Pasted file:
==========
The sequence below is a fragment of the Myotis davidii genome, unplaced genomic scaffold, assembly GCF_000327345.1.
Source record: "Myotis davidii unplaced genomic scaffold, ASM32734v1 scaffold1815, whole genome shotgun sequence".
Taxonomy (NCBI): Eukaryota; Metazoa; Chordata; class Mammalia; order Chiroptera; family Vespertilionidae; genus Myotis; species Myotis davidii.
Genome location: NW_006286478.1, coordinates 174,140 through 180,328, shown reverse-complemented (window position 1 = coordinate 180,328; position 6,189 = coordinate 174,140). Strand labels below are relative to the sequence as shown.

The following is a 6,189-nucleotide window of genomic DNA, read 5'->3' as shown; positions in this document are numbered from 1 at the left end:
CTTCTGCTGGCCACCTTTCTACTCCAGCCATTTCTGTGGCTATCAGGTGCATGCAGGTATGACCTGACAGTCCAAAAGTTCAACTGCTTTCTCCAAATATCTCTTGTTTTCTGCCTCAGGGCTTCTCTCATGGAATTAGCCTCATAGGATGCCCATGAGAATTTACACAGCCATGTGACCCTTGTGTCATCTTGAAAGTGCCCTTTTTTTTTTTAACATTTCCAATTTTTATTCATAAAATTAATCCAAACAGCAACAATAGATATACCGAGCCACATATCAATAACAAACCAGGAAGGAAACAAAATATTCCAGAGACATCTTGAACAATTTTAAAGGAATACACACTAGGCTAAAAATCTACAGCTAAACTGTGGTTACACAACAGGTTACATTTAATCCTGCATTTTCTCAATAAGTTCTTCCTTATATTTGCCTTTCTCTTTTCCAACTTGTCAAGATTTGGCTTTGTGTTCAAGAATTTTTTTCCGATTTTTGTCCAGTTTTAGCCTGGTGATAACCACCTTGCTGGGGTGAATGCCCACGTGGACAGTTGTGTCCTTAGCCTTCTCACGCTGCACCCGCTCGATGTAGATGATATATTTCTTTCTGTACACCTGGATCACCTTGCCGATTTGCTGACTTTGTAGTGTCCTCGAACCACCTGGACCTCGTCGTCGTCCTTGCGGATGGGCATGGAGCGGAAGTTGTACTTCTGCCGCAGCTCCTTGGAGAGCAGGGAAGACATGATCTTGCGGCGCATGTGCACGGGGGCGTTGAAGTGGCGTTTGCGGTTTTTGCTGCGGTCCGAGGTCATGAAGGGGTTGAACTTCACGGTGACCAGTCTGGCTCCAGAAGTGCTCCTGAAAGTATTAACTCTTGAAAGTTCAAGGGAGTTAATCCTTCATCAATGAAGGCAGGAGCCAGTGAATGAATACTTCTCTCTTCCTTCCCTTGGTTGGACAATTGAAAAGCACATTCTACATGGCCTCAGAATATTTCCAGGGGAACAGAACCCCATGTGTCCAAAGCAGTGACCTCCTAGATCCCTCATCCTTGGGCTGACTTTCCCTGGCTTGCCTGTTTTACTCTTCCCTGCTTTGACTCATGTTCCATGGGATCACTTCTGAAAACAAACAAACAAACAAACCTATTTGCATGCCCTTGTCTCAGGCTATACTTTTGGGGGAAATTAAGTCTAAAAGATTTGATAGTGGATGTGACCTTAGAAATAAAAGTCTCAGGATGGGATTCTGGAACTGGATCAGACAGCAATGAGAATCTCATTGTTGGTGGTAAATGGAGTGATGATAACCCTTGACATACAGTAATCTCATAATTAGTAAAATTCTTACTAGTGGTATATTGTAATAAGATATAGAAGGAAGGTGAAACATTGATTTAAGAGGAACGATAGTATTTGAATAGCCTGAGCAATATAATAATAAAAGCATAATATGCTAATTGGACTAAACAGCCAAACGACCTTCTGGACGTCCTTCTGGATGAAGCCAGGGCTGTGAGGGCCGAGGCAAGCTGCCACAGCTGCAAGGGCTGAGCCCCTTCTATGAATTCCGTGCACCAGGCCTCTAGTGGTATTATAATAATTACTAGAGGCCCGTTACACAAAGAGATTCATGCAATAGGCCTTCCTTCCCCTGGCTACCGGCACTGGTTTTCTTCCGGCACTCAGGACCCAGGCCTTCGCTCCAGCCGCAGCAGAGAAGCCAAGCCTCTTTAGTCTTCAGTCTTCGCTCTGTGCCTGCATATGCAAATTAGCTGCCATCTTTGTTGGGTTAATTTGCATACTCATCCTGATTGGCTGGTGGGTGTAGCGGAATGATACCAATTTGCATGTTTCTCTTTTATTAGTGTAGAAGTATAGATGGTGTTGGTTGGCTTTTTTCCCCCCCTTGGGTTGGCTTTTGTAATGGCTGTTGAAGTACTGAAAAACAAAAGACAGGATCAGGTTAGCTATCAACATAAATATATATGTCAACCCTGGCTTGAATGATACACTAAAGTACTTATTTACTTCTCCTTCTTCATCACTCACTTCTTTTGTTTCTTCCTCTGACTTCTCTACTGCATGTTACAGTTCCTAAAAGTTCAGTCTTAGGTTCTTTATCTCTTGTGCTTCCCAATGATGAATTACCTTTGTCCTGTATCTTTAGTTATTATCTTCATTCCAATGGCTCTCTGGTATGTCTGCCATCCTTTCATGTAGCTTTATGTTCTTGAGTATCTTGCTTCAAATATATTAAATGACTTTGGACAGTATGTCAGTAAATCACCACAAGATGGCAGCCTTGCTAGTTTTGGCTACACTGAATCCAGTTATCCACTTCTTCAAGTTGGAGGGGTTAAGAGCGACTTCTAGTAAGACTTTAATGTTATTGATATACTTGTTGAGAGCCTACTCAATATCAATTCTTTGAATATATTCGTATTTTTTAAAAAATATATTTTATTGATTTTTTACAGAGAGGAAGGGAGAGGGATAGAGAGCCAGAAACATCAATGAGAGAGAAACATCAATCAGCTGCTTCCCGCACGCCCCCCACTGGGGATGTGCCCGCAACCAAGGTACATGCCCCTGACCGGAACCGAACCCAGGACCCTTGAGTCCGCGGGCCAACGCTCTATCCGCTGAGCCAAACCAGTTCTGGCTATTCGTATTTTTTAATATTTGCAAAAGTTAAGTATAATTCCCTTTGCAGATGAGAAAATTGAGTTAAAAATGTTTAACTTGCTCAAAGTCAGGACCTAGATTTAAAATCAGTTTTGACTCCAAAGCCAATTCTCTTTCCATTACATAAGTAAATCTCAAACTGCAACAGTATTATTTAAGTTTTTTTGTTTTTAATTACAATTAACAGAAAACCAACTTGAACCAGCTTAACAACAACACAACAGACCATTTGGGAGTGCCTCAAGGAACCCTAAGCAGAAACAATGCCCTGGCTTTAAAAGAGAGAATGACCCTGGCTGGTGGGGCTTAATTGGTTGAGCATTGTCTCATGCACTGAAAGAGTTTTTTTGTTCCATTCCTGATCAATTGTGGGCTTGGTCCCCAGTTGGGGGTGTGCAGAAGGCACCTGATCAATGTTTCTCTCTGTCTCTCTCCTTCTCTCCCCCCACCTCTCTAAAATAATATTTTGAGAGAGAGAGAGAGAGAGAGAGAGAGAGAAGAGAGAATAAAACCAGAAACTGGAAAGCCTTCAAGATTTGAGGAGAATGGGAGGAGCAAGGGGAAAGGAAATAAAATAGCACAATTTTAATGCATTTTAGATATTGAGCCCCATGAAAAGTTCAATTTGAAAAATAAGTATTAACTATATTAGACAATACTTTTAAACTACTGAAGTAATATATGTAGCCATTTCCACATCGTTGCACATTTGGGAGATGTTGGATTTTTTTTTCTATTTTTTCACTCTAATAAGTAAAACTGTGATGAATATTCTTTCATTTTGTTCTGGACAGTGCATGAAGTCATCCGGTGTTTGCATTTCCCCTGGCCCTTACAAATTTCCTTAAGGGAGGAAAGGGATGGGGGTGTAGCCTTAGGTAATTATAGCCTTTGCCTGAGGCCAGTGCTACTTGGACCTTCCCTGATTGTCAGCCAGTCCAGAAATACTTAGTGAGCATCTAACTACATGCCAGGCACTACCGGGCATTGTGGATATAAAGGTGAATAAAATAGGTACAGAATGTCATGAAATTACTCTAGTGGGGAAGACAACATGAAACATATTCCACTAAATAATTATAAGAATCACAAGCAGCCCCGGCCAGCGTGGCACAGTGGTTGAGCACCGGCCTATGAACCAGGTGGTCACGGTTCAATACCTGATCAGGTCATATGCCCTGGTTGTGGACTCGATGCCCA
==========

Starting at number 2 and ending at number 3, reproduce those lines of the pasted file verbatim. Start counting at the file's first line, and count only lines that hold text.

Source record: "Myotis davidii unplaced genomic scaffold, ASM32734v1 scaffold1815, whole genome shotgun sequence".
Taxonomy (NCBI): Eukaryota; Metazoa; Chordata; class Mammalia; order Chiroptera; family Vespertilionidae; genus Myotis; species Myotis davidii.